It’s what every parent groans about: Kids beg and plead for a puppy, promising to take it on walks and clean up the yard, but then the adults end up doing the most work. But sometimes, even adults fail to care for their pets.
Three dogs were brought in a plastic tub to the MSPCA’s adoption center on Cape Cod this past May in Centerville after their owner said he no longer had time to care for them. The dogs—Spike, a 9-year-old rat terrier, Chibby, a 7-year-old miniature pinscher, and Buddy, a 10-year-old dachshund—had lived shuttered in a Taunton basement for the last six years.
“It’s clear they were not in an environment that was good for them,’’ said Rob Halpin, MSPCA’s director of public relations.
It’s obvious the animals haven’t seen a veterinarian in years, Halpin said, and they are in need of extensive dental work for damaged and rotting teeth, which is likely to exceed $6,000. Spike also has heartworm, which will be treated before he’s placed for adoption.
The bills will be paid through the MSPCA’s Guardian Angel Fund , which relies on public donations.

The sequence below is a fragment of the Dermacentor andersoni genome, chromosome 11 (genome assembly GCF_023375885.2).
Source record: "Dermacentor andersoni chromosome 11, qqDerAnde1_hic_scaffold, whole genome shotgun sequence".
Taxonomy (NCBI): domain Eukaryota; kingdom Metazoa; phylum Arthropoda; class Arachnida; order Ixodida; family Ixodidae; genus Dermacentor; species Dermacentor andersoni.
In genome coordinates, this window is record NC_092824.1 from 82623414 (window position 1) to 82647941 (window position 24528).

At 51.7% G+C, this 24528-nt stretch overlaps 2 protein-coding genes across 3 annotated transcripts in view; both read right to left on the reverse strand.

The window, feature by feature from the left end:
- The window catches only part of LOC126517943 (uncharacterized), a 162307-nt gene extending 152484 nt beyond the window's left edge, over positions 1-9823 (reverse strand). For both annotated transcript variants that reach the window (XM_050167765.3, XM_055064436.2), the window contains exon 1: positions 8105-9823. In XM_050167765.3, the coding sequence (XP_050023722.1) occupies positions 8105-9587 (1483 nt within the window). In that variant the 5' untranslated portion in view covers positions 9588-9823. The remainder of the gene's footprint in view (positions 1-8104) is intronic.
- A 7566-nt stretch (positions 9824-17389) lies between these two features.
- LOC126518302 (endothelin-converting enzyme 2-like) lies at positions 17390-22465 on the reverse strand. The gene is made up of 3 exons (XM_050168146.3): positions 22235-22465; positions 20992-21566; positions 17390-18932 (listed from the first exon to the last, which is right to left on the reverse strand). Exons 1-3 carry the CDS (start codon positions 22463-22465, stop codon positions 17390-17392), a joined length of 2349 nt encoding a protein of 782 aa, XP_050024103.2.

“If there’s an opportunity to not only showcase the work we do for homeless animals but also reveal how costly it can be, it’s for the benefit of all the animals in the shelter,’’ he said.
The MSPCA won’t release the dogs’ previous owner’s name because “it’s not a law enforcement case,’’ according to Halpin. Keeping animals locked away in your basement isn’t against the law in Massachusetts. While an unthinkable action to any animal lover, it’s an unfortunate reality.
“We’ve come so far in terms of how we feel about animals—we share emotional space with them—and for people for whom that is unclear, it’s our job at the MSPCA to try to make that clear,’’ he said. “These dogs deserve their basic vet care seen to, and they deserve to be loved and socialized.’’
Despite their harrowing experience, their puppyish-optimism persevered. The dogs are remarkably friendly with each other and with people, Halpin said. Chibby and Buddy are currently up for adoption. Buddy will be placed in a foster home while his more serious health issues are addressed.
Anyone interested in providing a better forever home for one or multiple of these dogs is encouraged to reach out to firstname.lastname@example.org.
“It’s what gives us hope,’’ Halpin said of the dogs’ positive personalities. “It means their stay in the shelter will be as short as possible, which is what we want for all these animals, but especially for those who’ve had it the worst.’’
See more photos provided by MSPCA-Angell: